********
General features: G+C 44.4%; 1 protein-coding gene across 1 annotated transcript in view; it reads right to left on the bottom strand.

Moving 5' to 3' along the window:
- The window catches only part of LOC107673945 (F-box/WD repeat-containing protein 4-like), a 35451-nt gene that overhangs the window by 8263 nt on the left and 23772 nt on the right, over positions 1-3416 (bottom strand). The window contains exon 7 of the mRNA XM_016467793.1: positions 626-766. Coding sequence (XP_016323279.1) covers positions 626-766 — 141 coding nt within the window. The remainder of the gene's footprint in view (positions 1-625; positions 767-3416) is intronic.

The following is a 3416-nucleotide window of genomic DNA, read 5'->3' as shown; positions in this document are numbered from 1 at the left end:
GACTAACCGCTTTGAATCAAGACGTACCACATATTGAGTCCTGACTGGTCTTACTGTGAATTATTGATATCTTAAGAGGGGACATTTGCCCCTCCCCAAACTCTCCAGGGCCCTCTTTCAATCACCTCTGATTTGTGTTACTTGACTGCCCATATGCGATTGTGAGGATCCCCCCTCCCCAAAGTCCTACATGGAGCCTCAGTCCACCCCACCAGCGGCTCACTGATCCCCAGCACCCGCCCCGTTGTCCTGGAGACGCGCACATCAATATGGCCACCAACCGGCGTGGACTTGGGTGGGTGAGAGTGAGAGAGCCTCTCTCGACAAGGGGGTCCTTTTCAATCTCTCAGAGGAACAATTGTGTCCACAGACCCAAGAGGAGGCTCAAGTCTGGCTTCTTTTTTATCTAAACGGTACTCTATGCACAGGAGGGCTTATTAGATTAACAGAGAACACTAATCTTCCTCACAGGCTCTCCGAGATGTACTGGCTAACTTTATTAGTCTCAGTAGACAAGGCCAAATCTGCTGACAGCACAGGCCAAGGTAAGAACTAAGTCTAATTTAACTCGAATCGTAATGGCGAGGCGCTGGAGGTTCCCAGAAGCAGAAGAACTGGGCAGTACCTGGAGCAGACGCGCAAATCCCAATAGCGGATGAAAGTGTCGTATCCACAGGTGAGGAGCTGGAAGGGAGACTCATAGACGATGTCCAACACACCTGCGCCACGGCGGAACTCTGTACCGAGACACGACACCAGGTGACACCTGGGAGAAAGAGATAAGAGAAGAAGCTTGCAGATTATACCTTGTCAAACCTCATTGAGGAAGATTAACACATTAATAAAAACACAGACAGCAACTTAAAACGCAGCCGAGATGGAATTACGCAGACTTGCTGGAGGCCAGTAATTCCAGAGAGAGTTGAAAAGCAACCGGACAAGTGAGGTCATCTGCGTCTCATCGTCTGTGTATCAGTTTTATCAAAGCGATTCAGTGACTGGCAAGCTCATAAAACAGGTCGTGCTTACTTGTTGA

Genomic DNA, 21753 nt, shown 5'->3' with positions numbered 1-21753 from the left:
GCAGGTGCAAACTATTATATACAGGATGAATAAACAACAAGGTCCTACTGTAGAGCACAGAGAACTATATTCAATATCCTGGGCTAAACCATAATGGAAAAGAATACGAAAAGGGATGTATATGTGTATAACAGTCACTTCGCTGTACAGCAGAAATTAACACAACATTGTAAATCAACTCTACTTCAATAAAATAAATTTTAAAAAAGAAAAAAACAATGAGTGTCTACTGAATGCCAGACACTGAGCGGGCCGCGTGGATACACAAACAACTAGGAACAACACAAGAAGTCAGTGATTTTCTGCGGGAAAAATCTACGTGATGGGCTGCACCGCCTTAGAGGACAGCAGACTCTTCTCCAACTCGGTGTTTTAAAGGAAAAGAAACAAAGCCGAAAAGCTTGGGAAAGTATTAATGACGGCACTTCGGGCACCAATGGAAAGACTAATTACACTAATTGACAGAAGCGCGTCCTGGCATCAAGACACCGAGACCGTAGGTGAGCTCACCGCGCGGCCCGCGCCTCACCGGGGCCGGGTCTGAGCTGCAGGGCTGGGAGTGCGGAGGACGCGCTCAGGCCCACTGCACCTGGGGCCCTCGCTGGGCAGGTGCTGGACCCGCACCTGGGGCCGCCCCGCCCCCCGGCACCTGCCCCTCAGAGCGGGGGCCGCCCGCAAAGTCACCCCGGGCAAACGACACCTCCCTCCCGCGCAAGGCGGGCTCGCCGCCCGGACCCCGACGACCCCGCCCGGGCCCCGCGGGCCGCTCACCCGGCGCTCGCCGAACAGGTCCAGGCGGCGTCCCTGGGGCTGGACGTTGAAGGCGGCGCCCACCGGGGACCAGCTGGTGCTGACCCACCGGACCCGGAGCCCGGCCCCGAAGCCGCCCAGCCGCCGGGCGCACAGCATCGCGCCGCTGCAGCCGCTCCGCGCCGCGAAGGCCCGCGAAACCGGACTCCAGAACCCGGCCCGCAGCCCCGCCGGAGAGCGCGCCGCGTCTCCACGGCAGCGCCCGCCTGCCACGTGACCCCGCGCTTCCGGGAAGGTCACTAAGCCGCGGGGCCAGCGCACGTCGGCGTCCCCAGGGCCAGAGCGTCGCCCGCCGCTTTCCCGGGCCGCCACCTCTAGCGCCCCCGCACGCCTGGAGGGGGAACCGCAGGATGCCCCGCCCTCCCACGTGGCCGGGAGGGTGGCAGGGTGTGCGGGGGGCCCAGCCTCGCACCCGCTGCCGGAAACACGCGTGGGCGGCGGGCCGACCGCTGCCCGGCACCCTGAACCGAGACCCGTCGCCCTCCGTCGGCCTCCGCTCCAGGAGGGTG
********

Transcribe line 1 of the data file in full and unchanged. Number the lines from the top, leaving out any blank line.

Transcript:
General features: G+C 44.4%; 1 protein-coding gene across 1 annotated transcript in view; it reads right to left on the bottom strand.